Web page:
Nurses Push Back On Connecticut Bill To Expand Who Can Perform Vaccinations
Connecticut legislators were urged Monday to pass a bill that would allow certified medical assistants to perform vaccinations, with the Connecticut Hospital Association noting the “difficult undertaking of vaccinating every resident of the state” with the COVID-19 vaccine without more trained staff.
But the concept is receiving some pushback, especially from nurses, who question whether certified medical assistants are properly trained for the task and receive adequate oversight.
“Certified medical assistants are a valuable part of the healthcare team. However the administration of a medication requires more than technical skill of inserting a needle,” said John Brady, a registered nurse and vice president of the union AFT Connecticut, during a public hearing held by the General Assembly's Public Health Committee. “It requires the ability to assess the patient before, during and after the administration of that medication.”
Brady noted that training for a certified medical assistant can vary greatly, from a high school diploma and one year of experience in a doctor's office to an associate degree. Also, he said their certifications are not issued by the state and cannot be revoked, unlike state-licensed medical professionals such as doctors and nurses whose licenses can be revoked.
In written testimony, the Connecticut Hospital Association suggested that certified medical assistants first be required to complete a vaccination training program that has been approved by the state Department of Public Health commissioner.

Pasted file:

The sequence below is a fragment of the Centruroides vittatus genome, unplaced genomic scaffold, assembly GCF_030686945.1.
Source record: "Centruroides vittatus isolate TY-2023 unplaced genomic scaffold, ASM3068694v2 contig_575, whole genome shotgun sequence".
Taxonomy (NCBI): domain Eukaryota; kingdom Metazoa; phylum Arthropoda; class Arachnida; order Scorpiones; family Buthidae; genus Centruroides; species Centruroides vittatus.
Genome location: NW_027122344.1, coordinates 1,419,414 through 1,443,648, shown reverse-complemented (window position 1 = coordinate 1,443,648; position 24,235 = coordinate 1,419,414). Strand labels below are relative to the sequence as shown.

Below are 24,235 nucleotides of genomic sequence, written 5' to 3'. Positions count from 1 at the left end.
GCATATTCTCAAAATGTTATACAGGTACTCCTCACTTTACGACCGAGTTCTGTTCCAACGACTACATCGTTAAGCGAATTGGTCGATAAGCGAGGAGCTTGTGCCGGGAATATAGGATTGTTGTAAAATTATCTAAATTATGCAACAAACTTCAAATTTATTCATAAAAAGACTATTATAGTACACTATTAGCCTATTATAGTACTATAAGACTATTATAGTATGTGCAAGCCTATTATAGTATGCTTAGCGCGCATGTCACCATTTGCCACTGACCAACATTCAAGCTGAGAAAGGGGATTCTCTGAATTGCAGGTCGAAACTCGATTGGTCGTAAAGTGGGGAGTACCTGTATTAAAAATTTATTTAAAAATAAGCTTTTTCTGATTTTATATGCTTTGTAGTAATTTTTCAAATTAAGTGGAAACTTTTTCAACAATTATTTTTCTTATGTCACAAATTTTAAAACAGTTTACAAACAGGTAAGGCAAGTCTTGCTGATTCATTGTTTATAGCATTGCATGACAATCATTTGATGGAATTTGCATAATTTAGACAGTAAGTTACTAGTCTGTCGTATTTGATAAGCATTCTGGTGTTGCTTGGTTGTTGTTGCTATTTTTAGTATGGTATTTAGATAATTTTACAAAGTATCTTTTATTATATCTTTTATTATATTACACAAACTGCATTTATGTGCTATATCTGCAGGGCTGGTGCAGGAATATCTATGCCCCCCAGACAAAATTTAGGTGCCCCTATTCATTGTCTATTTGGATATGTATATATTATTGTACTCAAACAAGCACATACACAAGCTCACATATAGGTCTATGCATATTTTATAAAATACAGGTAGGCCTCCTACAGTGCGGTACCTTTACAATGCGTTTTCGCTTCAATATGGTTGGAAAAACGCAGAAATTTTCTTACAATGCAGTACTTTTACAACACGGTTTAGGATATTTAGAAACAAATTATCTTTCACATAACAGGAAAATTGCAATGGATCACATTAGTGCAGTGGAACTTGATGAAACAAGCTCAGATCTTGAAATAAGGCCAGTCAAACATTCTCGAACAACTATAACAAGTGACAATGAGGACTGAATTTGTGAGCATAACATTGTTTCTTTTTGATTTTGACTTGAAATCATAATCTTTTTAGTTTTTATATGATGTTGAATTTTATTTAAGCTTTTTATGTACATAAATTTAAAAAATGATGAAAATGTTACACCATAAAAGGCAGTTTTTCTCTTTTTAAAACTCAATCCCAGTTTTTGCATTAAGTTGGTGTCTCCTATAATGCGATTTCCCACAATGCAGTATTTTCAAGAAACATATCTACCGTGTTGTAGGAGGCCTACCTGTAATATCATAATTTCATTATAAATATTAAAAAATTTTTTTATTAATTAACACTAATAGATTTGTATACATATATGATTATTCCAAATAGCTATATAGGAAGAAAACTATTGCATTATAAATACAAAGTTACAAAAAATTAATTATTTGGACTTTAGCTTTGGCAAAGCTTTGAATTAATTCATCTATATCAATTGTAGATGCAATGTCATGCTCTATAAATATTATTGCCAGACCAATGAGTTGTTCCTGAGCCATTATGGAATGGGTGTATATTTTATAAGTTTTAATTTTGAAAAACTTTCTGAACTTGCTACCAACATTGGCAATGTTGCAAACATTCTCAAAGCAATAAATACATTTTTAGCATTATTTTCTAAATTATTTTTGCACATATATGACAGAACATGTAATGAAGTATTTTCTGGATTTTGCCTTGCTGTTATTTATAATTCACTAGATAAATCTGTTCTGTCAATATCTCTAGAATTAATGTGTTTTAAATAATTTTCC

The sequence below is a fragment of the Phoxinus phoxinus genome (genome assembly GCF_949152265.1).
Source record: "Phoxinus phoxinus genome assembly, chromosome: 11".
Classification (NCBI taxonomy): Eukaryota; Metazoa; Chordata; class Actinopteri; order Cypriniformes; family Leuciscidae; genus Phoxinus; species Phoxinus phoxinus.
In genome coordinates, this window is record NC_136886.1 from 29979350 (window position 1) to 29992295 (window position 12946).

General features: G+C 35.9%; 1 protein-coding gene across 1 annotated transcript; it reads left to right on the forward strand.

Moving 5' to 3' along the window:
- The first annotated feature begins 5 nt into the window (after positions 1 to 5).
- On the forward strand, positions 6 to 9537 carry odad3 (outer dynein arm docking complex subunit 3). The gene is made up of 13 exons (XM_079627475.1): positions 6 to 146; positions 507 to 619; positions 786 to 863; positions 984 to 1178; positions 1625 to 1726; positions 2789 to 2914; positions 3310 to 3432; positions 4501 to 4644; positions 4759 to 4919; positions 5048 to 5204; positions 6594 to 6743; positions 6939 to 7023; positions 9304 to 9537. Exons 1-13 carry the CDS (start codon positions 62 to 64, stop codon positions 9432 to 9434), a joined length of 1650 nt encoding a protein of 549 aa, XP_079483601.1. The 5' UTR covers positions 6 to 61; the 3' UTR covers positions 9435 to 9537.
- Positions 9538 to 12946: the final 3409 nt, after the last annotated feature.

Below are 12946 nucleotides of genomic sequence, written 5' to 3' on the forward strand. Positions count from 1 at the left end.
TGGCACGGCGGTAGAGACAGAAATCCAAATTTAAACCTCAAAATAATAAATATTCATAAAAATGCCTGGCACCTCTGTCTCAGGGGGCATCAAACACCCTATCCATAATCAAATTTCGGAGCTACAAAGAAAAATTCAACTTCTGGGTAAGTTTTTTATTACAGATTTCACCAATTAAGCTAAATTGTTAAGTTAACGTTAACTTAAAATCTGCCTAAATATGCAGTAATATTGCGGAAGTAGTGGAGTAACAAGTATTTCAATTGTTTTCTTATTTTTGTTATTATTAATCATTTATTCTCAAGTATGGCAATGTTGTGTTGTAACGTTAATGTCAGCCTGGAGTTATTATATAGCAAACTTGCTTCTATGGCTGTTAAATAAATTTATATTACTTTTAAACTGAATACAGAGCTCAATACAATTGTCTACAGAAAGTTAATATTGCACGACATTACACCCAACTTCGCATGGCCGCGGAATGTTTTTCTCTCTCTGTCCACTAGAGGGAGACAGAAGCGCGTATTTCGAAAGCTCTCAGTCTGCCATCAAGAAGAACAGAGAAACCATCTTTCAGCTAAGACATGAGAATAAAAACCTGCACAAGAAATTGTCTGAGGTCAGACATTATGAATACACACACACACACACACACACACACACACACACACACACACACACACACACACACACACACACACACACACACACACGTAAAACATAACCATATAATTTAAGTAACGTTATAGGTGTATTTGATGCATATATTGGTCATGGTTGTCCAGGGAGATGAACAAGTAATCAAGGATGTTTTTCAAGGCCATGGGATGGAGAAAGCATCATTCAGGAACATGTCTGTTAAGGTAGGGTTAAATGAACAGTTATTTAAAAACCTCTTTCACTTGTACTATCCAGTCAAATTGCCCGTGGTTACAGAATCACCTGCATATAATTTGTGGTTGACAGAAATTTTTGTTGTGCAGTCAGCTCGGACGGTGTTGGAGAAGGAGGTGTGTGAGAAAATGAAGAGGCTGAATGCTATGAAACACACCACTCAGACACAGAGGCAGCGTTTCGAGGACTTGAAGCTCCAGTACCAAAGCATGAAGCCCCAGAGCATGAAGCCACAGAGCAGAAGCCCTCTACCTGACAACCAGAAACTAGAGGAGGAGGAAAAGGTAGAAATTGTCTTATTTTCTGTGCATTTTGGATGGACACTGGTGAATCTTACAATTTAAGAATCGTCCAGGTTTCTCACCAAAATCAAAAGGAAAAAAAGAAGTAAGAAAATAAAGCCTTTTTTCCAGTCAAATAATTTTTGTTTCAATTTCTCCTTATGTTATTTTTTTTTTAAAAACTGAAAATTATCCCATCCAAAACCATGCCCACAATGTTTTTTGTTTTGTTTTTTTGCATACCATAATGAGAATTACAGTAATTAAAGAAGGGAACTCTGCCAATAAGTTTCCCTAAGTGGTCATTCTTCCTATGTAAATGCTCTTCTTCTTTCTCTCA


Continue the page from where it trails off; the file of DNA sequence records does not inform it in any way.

“As the state and hospitals continue the difficult undertaking of vaccinating every resident of the state, hospitals and other health care providers will need a growing number of appropriately trained staff to administer the COVID19 vaccine,” the organization said.
Dr. Khuram Ghumma, the immediate past president of the Hartford County Medical Association and a primary care physician, said Connecticut is one of the only states that does not allow doctors to delegate the task of administering vaccines. He suggested “a few hours” of additional training in anatomy for the medical assistants would be needed, noting they would still be following the directions of a doctor who decides whether a patient should get a particular vaccine.
The bill awaits further action in the General Assembly's Public Health Committee.